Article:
1. ashurbanipal
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    ashurbanipal Member

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    Best books on writing?

    Discussion in 'Book Discussion' started by ashurbanipal, Sep 4, 2016.

    Hello,

    I am looking for some recommendations on books about (fiction) writing. Ideally, I am looking for 'serious' books that detail certain mechanics of writing with good examples from literature. I am fine with the use grammatical/specific terminology which means I'm probably looking for more academic-style books than simple guides. I would also like to know of any books that include useful writing exercises which exercise a specific technical aspect of writing, e.g. providing character motivation, descriptions, making the writing more active, etc.

    I recently read 'Techniques of the Selling Writer' which provided some useful insights, but I disliked the amount of padding the author threw in and I would have appreciated some examples from a wider range of literature to illustrate the points. Any recommendations along these lines would be very welcome.

    Thanks!
     
  2. Sack-a-Doo!
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    Sack-a-Doo! Contributing Member Contributor

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    I looked for years to find such books, but never found any that really got down to brass tacks in these areas. Eventually, I also realized that even if I had found something with technical exercises, without access to the author to look over my work and tell me if I 'did it right,' the exercises were kind of moot anyway.

    Yes, I agree. I was frustrated by how he'd lay out a technique, give one rather flimsy example, and then move on.

    However, this is still the only book I've ever found on the mechanics of motivation-reaction and scene-sequel or any other word-by-word, paragraph-by-paragraph and chapter-level techniques. So, what I did was reread it, make my own annotations, write up notes based on those annotations and I ended up with an abbreviated version that could be skimmed for specifics when I needed them. From there, I also made charts for the various techniques so I'd have easy references, something I could check my work against as I was writing.

    That may sound like overkill, but as I said, it's the only book of its kind so I wanted to make sure I truly understood what he was talking about. And it's paid off for me.

    But if you didn't connect with it and you don't think you ever will, far be it from me to try to convince you otherwise. Some other books I've found helpful (in no particular order) are:
    • Characters & Viewpoint by Orson Scott Card (it promotes a good understanding of when to use first or third person and how to do it effectively; his character stuff I didn't care for [I actually use Swain's methods for that]),
    • the Save the Cat! series by Blake Snyder (wonderful for understanding overall plot flow; but make sure you dig into his 5-Step Finale as well),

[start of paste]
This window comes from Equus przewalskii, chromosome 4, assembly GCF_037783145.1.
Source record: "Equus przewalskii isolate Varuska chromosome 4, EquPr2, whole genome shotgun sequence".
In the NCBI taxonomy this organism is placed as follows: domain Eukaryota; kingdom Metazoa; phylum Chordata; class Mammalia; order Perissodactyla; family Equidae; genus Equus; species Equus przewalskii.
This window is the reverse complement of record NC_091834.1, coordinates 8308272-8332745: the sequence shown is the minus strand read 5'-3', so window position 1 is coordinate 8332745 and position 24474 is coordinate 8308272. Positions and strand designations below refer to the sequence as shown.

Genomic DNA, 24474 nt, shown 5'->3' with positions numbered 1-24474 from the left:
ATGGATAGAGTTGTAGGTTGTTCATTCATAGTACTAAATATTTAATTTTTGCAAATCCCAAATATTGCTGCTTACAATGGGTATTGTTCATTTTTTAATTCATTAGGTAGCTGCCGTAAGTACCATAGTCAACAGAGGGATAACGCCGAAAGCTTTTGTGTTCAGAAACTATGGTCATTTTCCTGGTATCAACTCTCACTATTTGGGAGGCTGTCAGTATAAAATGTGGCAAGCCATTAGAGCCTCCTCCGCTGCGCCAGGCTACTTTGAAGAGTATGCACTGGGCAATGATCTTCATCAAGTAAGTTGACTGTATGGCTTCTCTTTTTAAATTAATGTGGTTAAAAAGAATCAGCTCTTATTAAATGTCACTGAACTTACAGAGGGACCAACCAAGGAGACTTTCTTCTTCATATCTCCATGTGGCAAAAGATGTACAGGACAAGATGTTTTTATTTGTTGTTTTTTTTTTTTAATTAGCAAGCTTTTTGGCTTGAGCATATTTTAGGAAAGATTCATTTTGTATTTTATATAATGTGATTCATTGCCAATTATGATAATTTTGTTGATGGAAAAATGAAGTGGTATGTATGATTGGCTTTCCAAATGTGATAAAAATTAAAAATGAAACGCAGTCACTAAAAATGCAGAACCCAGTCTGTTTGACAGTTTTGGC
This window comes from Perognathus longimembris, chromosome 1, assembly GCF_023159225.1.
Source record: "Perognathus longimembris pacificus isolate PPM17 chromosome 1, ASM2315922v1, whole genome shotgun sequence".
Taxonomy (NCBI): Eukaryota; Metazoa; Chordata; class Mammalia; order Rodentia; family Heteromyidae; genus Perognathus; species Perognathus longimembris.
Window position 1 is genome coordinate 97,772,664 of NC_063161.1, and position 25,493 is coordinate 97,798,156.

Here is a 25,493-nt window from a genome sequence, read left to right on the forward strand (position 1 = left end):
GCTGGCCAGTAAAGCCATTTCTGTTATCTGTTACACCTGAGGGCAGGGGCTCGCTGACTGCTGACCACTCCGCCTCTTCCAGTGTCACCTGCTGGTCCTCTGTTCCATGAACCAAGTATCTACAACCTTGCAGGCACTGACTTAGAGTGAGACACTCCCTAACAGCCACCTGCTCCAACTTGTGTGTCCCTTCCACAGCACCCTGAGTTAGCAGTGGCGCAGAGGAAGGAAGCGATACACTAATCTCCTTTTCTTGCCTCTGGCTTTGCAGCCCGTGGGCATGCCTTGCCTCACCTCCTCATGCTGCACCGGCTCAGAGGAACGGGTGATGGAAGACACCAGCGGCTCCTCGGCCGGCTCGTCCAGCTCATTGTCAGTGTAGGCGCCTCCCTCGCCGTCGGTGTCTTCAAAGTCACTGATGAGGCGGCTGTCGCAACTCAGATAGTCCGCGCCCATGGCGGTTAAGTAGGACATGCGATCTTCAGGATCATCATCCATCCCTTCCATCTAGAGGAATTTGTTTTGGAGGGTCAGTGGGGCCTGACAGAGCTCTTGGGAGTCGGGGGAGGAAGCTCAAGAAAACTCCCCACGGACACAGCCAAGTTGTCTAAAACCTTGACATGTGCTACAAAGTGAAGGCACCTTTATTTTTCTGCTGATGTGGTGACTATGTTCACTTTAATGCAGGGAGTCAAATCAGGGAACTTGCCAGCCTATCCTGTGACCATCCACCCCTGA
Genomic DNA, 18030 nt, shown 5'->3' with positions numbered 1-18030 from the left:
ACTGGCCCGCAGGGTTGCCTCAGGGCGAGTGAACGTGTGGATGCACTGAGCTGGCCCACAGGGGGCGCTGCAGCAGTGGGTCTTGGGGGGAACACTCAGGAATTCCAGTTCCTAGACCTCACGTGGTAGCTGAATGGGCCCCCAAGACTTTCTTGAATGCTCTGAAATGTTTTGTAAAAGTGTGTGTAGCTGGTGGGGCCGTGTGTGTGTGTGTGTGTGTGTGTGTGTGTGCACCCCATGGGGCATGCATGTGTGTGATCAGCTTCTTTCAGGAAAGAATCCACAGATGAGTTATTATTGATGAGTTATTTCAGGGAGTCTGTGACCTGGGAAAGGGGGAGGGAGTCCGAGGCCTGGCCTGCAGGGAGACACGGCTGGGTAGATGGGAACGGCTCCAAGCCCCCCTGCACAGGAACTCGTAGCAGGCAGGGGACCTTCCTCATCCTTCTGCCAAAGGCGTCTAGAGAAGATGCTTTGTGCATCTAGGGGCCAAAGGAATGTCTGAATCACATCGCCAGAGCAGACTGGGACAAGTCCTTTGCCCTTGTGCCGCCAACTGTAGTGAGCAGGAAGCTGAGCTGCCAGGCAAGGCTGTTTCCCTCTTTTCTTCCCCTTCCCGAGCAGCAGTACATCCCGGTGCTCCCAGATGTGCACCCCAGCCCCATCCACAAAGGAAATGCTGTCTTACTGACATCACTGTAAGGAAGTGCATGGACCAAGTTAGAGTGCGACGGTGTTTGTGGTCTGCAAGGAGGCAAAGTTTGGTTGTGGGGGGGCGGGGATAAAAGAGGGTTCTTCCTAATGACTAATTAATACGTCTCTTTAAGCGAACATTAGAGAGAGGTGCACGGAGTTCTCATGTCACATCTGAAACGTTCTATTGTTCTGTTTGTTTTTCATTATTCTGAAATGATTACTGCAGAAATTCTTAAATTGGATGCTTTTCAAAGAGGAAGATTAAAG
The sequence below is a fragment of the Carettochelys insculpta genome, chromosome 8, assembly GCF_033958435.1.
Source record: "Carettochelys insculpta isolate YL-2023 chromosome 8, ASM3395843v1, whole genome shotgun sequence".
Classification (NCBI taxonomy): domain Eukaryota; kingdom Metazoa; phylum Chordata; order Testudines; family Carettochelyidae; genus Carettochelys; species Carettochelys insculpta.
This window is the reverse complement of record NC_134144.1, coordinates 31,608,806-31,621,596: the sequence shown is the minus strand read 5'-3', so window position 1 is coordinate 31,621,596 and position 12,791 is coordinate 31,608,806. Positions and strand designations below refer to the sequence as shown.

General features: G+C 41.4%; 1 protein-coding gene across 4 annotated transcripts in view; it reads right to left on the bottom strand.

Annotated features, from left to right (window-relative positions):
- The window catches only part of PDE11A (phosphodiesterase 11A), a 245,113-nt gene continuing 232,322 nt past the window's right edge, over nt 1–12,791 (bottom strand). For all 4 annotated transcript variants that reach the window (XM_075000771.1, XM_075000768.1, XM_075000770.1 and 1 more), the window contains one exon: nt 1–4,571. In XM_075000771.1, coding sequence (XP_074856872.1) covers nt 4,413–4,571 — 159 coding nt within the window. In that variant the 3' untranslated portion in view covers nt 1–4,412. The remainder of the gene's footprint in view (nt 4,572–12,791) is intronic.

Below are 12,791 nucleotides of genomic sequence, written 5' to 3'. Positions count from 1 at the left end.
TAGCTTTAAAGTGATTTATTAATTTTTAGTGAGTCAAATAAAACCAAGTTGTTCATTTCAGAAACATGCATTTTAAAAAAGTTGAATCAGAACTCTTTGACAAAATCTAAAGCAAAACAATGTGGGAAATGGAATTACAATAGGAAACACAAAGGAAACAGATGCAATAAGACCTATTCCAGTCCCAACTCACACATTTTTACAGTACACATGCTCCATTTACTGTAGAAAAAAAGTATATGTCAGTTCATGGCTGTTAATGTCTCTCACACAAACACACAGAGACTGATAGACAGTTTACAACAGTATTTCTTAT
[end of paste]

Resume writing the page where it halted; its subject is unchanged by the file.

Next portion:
• The War of Art by Steven Pressfield (a good overall approach to creativity),
    • How to Write a Book Now by Glen C. Strathy (which talks about Dramatica Theory),
    • various others, but nothing worth listing here.
    I've read dozens of books on writing and frankly, I may have gleaned a tidbit here and there from each of them, but these are the ones I feel contributed most to my understanding of the craft and how to approach it.
     
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  3. KJRid
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    KJRid New Member

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    I'm interested in the responses people post here myself.

    I think, as with most things in life, it's normal to look for some kind of direction or general technique to help develop a talent. That being said, for every person that I've seen recommend a book on writing, there's been another saying reading fiction books is just as good- which I can appreciate. A lot of what I learn about writing I pick up from reading fiction, however I won't go as far as to say I'm not interested in a good book that, in a way, tells me what to do.

    Stephen King's "On Writing" is the only book that I've read in that regard. I'm not a huge Stephen King fan by any means, but I found the section where he talks about the mechanics of writing to be helpful, if even encouraging considering a lot of what he had written was already known by me. Then of course, I see everyone and their mother recommend William Strunk and E.B. White's "The Elements of Style", which I haven't gotten around to reading yet so I can't for certain say whether it is helpful or not. I agree with Sack-a-Doo! as well, there is likely something to be picked up from each book on writing you read. Given the large variation in writing style of the many great artists, I doubt there would be one book that encompasses all you wish to know.